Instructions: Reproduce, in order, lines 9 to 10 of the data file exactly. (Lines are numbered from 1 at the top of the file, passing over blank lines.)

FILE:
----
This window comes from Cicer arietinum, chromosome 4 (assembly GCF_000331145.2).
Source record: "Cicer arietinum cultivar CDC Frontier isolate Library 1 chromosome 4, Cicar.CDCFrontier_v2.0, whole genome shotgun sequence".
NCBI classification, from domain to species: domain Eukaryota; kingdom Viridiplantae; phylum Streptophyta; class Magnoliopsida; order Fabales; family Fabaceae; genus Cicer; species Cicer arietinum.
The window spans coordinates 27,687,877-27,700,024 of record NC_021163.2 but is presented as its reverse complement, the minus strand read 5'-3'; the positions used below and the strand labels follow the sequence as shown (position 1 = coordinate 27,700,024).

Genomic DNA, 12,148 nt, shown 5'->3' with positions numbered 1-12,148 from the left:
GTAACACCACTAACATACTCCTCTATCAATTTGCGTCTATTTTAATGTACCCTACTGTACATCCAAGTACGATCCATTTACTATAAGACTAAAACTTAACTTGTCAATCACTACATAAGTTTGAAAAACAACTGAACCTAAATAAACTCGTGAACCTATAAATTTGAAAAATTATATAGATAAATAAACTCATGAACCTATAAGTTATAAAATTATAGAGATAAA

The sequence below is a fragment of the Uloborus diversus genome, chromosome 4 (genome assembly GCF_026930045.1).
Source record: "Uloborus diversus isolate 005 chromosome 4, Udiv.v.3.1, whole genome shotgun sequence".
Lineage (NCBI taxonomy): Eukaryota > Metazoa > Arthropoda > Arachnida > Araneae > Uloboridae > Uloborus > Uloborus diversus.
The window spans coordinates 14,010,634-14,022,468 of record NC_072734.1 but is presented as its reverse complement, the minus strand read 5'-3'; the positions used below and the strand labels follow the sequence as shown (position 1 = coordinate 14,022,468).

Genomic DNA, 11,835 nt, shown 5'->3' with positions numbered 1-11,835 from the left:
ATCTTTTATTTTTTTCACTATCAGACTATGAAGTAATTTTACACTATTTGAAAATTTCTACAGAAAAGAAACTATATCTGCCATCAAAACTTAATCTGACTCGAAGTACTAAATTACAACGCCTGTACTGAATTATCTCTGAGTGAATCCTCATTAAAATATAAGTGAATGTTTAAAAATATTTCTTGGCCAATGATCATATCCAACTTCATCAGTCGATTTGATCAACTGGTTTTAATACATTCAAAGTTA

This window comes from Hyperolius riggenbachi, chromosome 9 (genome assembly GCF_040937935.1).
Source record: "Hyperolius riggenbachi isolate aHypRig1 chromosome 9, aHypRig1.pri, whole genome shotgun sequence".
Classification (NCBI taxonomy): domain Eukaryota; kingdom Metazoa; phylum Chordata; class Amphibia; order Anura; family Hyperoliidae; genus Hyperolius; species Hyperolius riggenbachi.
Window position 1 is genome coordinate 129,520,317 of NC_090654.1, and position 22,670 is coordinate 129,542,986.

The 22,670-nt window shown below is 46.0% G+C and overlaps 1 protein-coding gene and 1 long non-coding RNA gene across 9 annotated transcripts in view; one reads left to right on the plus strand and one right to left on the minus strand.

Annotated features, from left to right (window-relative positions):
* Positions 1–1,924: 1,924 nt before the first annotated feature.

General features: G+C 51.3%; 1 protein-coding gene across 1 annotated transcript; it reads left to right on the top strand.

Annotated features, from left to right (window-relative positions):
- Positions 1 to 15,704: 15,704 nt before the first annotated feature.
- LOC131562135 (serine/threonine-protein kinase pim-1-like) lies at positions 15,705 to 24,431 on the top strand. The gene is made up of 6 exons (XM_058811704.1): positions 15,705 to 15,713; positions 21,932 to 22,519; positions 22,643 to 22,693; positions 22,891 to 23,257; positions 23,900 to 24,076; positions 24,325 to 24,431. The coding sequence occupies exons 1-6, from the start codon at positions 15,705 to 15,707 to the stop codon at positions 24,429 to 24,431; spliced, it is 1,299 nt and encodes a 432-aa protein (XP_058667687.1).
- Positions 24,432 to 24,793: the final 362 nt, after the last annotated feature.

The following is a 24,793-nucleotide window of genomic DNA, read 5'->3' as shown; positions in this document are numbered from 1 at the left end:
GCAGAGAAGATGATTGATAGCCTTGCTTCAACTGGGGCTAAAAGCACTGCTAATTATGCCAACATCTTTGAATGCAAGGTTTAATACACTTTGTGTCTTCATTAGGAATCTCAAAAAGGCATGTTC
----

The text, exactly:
Lineage (NCBI taxonomy): Eukaryota > Metazoa > Arthropoda > Arachnida > Araneae > Uloboridae > Uloborus > Uloborus diversus.
The window spans coordinates 14,010,634-14,022,468 of record NC_072734.1 but is presented as its reverse complement, the minus strand read 5'-3'; the positions used below and the strand labels follow the sequence as shown (position 1 = coordinate 14,022,468).